Ge said China's military parades have provided great opportunities to showcase development in weaponry and boost military morale.
The armaments displayed during China's first parade in 1949 were all from other countries and had previously been used, including a Japanese tank captured by the Chinese army in 1945.
Yin Zhuo, Director of the Information Technology Commission of the PLA Navy, said the weapons indicate that the Chinese military is moving from a phase of mechanization toward information technology.
Many experts believe that the most emphatic point the parade made is that China is committed to building a strong army as its defensive military policy in nature has remained unchanged.
Most of the Chinese aircraft displayed in the parade were multiple-role models that focus on air control.
The military parade in 1949 saw only 17 aircraft. Last year, Xi urged accelerating development of military equipment systems to help build a strong army.
In 1937, when Japan began its full-scale invasion of China, the number of aircraft that the then weak Chinese air force possessed constituted only one seventh that of its formidable Japanese counterpart. Most of the Chinese warplanes were outdated or had been imported from the West.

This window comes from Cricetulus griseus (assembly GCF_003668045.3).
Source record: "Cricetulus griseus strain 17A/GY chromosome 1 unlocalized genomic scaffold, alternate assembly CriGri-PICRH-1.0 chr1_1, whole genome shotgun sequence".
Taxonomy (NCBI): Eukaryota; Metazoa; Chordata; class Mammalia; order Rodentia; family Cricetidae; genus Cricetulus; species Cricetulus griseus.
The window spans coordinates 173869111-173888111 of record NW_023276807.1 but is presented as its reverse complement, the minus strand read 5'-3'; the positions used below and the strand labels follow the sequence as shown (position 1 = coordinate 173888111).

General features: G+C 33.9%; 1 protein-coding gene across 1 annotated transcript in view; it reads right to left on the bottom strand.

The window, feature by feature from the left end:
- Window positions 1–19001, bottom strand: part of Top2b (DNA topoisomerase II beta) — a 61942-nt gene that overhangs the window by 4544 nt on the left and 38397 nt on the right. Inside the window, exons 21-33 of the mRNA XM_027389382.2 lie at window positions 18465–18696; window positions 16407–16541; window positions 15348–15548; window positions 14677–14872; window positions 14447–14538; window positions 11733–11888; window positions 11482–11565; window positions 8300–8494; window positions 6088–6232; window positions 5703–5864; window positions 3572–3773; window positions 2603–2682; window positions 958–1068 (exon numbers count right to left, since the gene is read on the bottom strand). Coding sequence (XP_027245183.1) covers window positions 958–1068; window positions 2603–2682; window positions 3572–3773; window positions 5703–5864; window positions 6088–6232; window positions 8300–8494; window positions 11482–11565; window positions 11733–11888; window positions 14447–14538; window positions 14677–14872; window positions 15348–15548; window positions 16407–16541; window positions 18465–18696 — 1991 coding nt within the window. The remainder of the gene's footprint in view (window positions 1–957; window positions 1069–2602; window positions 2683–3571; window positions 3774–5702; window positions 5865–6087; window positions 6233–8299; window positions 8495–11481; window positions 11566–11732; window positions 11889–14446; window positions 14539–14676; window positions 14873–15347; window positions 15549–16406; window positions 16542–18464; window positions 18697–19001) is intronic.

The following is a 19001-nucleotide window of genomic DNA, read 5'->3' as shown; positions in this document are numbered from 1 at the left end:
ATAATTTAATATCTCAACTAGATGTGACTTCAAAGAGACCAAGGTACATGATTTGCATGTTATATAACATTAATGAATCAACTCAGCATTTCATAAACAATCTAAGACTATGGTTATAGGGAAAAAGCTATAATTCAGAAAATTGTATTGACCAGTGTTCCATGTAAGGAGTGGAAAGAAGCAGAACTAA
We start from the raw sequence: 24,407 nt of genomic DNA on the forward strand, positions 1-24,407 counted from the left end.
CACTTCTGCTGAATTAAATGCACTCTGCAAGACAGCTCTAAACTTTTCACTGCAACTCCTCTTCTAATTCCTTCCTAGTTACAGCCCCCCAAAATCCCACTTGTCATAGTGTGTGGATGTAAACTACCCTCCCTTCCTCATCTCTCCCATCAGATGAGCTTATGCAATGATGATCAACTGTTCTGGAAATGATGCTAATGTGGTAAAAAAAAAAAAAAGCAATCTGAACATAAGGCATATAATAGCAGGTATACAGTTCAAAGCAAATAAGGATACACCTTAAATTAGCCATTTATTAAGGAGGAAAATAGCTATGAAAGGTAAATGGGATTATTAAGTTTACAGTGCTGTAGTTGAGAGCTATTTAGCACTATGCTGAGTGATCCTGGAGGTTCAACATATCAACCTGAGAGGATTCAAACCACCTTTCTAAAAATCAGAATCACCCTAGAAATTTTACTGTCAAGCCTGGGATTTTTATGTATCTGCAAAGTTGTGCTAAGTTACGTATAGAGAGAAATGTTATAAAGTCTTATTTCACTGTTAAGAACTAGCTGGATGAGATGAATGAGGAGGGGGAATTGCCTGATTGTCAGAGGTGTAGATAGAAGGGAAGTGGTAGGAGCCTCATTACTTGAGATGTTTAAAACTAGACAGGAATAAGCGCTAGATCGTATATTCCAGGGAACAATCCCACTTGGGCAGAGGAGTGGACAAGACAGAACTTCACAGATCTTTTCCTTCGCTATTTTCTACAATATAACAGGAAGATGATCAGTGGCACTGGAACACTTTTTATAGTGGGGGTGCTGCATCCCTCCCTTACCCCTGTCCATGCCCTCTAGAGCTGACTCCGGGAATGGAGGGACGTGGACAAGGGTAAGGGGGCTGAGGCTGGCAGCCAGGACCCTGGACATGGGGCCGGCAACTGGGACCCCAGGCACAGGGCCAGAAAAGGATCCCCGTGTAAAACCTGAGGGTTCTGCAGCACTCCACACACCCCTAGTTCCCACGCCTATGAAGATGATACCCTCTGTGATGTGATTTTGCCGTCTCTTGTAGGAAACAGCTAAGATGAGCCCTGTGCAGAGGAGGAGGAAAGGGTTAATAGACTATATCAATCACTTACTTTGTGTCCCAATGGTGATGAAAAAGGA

Qiao with the National Defense University of the PLA said that China learned a tough lesson during WWII: Without a strong army, a country is prone to predation; Without the capacity to stem war, historical tragedies are doomed to happen again.
"I'm happy China today has so many advantageous weapons. The situation makes our citizens feel safer," said Yang Suming, an officer with the Beijing General Fire Team who took part in the military parade.
"China's armaments are proportional to its level of economic development and its security requirements. Its military strategy will remain active defense," said Chen Zhou, Director of the National Defense Policy Research Center of the Academy of Military Sciences of the PLA.
In his speech, Xi said China will remain committed to peaceful development. "We Chinese love peace. No matter how much stronger it may become, China will never seek hegemony or expansion. It will never inflict its past suffering on any other nation," Xi said.
Xi also pledged that China will cut the number of its troops by 300,000 and seek to cultivate the sense of "a community of shared future," a phrase intended to express how countries might benefit from attempting to help one another in the process of pursuing their own individual development.
Copyedited by Eric Daly